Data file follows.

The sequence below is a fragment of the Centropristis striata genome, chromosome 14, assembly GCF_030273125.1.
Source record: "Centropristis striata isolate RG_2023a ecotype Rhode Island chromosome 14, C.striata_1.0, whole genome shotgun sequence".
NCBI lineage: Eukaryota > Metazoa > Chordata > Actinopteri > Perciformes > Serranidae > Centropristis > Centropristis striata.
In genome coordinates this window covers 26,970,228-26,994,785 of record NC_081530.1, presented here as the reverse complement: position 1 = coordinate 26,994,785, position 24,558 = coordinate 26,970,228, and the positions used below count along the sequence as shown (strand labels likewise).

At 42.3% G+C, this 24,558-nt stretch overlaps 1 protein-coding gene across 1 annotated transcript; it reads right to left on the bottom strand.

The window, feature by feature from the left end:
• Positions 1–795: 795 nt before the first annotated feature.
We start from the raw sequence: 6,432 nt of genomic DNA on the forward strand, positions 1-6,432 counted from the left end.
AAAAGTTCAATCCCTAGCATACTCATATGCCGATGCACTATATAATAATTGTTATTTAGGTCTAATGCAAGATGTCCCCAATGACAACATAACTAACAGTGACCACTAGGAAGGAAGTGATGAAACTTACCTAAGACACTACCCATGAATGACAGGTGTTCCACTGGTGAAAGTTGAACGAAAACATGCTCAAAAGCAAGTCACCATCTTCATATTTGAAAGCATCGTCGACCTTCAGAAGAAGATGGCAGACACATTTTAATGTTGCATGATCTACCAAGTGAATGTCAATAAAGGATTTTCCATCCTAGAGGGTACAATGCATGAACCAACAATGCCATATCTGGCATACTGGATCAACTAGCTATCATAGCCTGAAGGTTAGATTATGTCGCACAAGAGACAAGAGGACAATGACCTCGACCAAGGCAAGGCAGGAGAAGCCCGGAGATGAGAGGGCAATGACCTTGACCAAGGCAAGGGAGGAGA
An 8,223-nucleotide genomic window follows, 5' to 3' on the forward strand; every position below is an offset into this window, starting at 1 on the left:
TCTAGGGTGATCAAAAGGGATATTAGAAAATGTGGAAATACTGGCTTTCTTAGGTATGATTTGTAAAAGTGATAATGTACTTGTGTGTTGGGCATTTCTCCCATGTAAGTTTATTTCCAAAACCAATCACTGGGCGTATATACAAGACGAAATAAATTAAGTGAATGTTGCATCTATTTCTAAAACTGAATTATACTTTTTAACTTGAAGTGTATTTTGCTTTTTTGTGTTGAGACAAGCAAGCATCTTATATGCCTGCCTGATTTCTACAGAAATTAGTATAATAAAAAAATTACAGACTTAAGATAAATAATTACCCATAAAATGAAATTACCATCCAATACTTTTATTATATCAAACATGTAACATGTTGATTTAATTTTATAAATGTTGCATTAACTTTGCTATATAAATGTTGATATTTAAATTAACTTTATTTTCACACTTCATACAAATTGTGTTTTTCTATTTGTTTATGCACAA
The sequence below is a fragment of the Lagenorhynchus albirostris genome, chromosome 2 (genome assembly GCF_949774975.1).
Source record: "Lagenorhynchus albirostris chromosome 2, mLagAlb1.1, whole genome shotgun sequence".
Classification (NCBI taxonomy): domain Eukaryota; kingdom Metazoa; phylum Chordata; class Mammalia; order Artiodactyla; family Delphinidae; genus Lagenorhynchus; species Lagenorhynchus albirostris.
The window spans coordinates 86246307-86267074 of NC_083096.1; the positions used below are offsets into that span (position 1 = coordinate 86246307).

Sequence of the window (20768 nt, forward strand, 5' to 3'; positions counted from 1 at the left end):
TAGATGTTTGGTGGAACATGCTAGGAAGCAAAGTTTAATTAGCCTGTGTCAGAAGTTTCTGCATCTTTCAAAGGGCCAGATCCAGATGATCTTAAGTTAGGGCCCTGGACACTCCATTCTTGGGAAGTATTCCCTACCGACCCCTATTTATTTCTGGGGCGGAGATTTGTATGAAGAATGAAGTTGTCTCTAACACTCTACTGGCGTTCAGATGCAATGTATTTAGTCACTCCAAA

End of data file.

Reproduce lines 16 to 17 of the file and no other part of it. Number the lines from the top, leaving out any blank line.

Sequence of the window (20768 nt, forward strand, 5' to 3'; positions counted from 1 at the left end):
TAGATGTTTGGTGGAACATGCTAGGAAGCAAAGTTTAATTAGCCTGTGTCAGAAGTTTCTGCATCTTTCAAAGGGCCAGATCCAGATGATCTTAAGTTAGGGCCCTGGACACTCCATTCTTGGGAAGTATTCCCTACCGACCCCTATTTATTTCTGGGGCGGAGATTTGTATGAAGAATGAAGTTGTCTCTAACACTCTACTGGCGTTCAGATGCAATGTATTTAGTCACTCCAAA